We are still learning how different it is now that we have two kiddos. With Ariana being our first child, we enjoyed and really relished every milestone. When she sat independently, took her first steps, said her first word, signed her first sign, pointed with intent, all huge accomplishments that we worked with her every day, all day, meticulously. Now that we have Kiki, we are still doing a lot of the same things, but she just starts doing things on her own without any help from us; she’s been walking since 8 months old. We realize now what people mean by “cherish babyhood,” because time goes by so fast. As far as parenting, we treat both our daughters the same, we are going to instill the same morals, values and rules. I don’t want Squishy or myself to use Down syndrome as a crutch — Down syndrome is just one aspect of my daughter, it does not define her.

A photo posted by Andrea (@squishysmommasita) on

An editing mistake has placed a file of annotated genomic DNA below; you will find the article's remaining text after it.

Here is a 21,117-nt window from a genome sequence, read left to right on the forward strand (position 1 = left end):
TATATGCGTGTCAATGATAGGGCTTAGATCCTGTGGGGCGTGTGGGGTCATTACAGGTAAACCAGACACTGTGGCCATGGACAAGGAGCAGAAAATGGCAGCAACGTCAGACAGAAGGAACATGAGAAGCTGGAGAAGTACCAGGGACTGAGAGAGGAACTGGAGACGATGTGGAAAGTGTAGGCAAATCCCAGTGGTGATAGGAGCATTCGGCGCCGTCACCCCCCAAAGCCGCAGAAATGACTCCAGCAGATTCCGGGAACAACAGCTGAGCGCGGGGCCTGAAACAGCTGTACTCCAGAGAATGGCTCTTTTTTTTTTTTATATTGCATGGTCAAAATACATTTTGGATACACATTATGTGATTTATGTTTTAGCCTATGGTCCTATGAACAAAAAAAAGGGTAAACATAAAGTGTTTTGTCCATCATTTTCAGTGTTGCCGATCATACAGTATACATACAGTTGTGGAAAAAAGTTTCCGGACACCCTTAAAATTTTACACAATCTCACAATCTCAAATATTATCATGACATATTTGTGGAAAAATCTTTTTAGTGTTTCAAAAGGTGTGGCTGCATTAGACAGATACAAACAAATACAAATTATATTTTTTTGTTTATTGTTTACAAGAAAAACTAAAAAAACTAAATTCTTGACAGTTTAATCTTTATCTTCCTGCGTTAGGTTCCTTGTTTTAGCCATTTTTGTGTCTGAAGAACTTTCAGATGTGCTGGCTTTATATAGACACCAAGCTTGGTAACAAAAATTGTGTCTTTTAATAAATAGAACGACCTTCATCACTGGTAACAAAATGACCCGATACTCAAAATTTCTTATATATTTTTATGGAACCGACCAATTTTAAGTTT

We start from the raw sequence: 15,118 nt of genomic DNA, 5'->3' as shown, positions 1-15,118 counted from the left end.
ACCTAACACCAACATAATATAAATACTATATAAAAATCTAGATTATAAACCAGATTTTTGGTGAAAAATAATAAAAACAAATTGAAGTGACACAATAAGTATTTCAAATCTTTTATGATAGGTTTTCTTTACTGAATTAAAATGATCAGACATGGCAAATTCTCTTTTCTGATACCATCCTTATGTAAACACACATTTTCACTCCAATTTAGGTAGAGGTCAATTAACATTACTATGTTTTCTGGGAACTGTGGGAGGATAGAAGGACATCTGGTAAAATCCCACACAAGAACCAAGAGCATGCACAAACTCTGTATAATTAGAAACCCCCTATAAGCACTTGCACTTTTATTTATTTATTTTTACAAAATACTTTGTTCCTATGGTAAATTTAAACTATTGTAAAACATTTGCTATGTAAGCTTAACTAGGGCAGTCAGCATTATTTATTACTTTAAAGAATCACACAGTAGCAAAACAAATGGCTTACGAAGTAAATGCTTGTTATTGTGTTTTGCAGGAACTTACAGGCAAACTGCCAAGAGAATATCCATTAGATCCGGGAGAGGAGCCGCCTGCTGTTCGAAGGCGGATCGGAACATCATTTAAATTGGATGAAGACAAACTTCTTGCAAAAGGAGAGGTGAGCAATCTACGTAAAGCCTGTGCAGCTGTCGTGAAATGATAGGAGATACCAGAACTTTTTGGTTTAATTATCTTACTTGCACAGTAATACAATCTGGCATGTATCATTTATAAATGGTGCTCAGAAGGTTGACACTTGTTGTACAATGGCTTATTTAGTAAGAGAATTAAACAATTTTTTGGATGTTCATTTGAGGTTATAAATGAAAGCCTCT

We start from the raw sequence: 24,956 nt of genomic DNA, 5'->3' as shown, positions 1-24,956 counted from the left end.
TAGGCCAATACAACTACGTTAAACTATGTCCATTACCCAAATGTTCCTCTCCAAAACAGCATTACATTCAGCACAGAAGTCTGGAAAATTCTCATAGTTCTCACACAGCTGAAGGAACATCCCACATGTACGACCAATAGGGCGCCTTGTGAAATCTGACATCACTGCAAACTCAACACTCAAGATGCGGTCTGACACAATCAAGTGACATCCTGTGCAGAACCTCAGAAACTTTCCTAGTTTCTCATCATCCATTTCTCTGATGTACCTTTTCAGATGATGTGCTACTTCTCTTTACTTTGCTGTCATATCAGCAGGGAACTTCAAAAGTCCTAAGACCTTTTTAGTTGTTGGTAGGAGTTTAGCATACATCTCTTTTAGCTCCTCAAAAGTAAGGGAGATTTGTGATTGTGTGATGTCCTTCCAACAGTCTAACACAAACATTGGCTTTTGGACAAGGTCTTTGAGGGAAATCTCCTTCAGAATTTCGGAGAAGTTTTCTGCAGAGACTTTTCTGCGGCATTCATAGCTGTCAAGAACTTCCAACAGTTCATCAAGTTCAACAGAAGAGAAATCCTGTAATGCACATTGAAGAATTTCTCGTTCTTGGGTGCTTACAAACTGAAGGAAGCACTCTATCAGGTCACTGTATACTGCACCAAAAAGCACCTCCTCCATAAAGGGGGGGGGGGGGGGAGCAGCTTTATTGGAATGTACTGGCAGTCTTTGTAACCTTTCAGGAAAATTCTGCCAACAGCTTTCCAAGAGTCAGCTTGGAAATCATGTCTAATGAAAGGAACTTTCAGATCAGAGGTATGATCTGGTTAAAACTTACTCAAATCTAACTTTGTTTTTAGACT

Since your husband is in the military, does that mean he’s gone a lot of the time? If so, how do you handle taking care of the girls without him around?

Yes, Jason is currently serving in the U.S. Army. He is gone for field expeditions at least twice a year and whenever he is needed in between. So, yes, unfortunately he is gone a lot. My father is terminally ill, so when Jason is gone for a long period of time we do our best to visit my family and I am able to get a little help. Jason also works very long hours so most days it’s just me and our girls. I have learned to let the little stuff go, to be present in their world, because time does go by too fast.

A video posted by Andrea (@squishysmommasita) on

Ariana and Kiki have the sweetest relationship! I hope they always stay that close. Have you thought about how you will explain Ariana’s DS to Kiki?

We are just going to explain to her that her sister rocks a little something extra called Down syndrome, which is a condition, not an illness. A condition that may make learning and speaking come at a slower pace, but that doesn’t mean that Ariana can’t do it. Your sister will have many likes and talents like you. Just remember that when someone finds it difficult to speak or learn new things that doesn’t make their feelings any less or any different from yours. So both of you, be kind to one another, love one another, protect each other, stand up for one another; you guys are sisters by blood but friends by choice, and I pray it always stays that way.